To learn more about how you can get involved, please contact Zoe by email at

(9am-4pm) or half day (9am-noon or 1pm-4pm ) options. Harwood Art Center is located on 1114 7th Street NW, Albuquerque, NM 87102. Please call (505) 242-6367 or email if you would like further information. Their web address is www. harwoodart High School Musical Summer Camp Learn the choreography and vocals from some of your favorite High School Musical songs! Campers will have a daily dance and vocal lesson as well as create props from the movie to use in their special performance at the end of the week. Children ages 4 to 10 are welcome. This musical camp is hosted by Dance Dimensions School of Dance and Music in Albuquerque. Call 821-6164 for more information.

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JUNE 2008 14

Of the Chicken and the Egg:




BY BRETT BAKKER; NMOCC, CHIEF ORGANIC INSPECTOR lthough anti-organic forces (you know, people that claim organics can’t feed the world) might call it a drop in the bucket, over 31 million acres are Certified Organic worldwide. This according to The World of Organic Agriculture Statistics and Emerging Trends 2007 ( ).


itchy green

thumb INTERESTED IN HOMESTEADING A BEAUTIFUL PIECE OF LAND? Delhi Colorado: 30 Miles NE of Trinidad Colorado. Create a Sustainable Future. Multiple Acres for Multiple Uses! Including Healing Arts and Yoga Retreat Center. Organic Garden/Farm Music Festivals,Intentional Community. Pinon Juniper Eco System. For more information and directions call Randall at 760-709-1706.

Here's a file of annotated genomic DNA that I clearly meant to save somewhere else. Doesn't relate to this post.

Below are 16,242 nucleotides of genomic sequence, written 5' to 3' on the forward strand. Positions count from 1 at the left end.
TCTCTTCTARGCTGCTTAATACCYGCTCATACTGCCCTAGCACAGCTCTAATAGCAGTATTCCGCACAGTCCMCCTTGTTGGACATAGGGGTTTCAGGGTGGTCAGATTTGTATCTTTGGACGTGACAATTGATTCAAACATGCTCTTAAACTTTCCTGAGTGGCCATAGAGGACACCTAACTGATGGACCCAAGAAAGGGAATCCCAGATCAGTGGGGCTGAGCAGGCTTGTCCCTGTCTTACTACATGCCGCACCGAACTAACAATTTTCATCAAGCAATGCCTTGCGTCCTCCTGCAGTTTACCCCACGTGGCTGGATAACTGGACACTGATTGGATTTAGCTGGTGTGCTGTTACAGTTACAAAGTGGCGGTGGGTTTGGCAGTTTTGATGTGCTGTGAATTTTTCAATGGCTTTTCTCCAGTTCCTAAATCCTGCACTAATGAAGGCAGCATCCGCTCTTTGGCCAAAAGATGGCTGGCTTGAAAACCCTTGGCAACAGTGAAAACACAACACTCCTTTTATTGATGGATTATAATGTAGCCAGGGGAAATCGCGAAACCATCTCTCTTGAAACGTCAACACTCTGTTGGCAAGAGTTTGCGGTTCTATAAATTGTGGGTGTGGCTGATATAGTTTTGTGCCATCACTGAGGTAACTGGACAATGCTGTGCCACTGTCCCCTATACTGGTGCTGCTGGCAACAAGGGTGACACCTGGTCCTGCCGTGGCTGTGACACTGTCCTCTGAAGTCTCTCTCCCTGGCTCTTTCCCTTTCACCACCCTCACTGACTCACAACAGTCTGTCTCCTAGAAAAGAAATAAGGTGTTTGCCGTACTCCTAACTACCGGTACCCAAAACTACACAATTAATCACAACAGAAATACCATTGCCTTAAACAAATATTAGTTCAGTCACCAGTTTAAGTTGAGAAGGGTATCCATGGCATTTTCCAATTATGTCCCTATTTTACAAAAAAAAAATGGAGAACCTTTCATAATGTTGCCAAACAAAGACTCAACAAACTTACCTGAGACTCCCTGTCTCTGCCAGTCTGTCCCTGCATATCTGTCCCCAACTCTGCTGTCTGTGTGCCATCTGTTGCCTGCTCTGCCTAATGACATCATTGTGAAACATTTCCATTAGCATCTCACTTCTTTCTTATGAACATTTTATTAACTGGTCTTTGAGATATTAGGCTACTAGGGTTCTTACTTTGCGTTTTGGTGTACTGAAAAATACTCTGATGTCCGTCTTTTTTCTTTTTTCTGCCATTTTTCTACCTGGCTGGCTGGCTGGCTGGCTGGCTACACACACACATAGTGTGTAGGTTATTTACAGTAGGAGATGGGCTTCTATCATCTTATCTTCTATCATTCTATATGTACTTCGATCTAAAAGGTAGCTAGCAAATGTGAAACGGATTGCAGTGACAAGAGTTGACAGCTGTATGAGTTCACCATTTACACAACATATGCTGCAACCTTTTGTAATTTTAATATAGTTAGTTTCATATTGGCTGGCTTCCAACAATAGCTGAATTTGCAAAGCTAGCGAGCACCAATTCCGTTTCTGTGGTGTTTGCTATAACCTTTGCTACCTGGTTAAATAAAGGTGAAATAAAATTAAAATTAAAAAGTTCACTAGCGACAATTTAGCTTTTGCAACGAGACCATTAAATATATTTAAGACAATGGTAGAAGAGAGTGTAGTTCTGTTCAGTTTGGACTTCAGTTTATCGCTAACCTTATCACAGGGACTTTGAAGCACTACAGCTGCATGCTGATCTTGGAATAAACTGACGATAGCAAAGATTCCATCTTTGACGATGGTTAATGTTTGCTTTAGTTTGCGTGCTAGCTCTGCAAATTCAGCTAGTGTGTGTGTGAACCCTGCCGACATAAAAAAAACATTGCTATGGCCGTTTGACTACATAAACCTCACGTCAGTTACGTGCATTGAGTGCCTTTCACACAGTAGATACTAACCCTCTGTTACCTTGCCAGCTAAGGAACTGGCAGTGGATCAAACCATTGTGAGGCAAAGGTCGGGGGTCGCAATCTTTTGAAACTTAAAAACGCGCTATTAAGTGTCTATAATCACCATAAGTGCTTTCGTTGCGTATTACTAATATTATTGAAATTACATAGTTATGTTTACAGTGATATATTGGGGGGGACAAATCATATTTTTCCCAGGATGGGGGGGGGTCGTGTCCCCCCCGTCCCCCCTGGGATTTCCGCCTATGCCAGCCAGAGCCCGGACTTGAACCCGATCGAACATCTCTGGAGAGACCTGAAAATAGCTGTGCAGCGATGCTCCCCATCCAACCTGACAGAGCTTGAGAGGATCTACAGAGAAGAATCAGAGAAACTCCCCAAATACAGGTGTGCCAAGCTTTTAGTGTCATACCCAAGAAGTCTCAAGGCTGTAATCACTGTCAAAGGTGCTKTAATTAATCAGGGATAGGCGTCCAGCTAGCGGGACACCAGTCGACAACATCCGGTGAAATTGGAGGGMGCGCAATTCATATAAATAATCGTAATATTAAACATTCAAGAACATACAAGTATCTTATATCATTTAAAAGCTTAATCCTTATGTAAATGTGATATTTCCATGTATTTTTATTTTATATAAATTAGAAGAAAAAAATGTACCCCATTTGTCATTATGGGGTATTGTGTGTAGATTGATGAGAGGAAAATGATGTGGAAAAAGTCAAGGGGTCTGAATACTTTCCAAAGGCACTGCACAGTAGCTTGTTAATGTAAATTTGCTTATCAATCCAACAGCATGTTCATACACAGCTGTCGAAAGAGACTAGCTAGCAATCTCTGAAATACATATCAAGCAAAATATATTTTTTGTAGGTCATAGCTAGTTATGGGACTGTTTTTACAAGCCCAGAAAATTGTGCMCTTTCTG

As the state’s Chief Organic Inspector, I’m well aware of the downsides, loopholes and endless bureaucracy of the organic certification system, but think about it: that’s 31 million acres (including over 71,000 acres in 21 New Mexico counties) that are not plied with synthetic pesticides, fertilizers or herbicides. 31 million acres that host no Genetically Modified Organisms, plant or animal. That do not use sewage sludge as fertilizer. That are not planted to wasteful bio-fuel crops. That provide “right livelihood” incomes to thousands of families. No, they’re not all diverse straw-mulched-happywhole-earth-contented-carrot operations. Some are cotton, corn, soy or wheat as far as you see. Can we do better than “organic”, like truly sustainable local farms that don’t depend on outside inputs but rely on closed bio-systems, permaculture and judicious use of resources? Sure we can. But it depends on public demand to make sure the USDA/National Organic Program (and certifiers such as yours truly) stay on track. Don’t forget, it was public outcry a decade ago that excluded GMOs, sludge and irradiation from the proposed NOP organic rule. The USDA was truly startled that they received more feedback than every other issue in their history combined. They listened. But make no mistake: organic is Big Business now, having moved in a direction none of us ever anticipated. The USDA listens to corporate market interests too. Those interests have more money by far which means we have to kick and scream louder and more often. Not a pretty job, but why not turn your outrage into fuel? Burn it up. Best of all: no carbon emissions! Keep on top of things at http://www.ams. AMSv1.0/ by scrolling down to the National Organic Program link. The Chicken or the Egg? George Orwell must be spinning out of control in his grave as the use of “newspeak” from his dystopian novel 1984 climbs to further heights of arrogance each day. In 2007, “food” giant Tyson rolled out their “raised without antibiotics” line of chicken and watched their sales jump to 70 million additional pounds per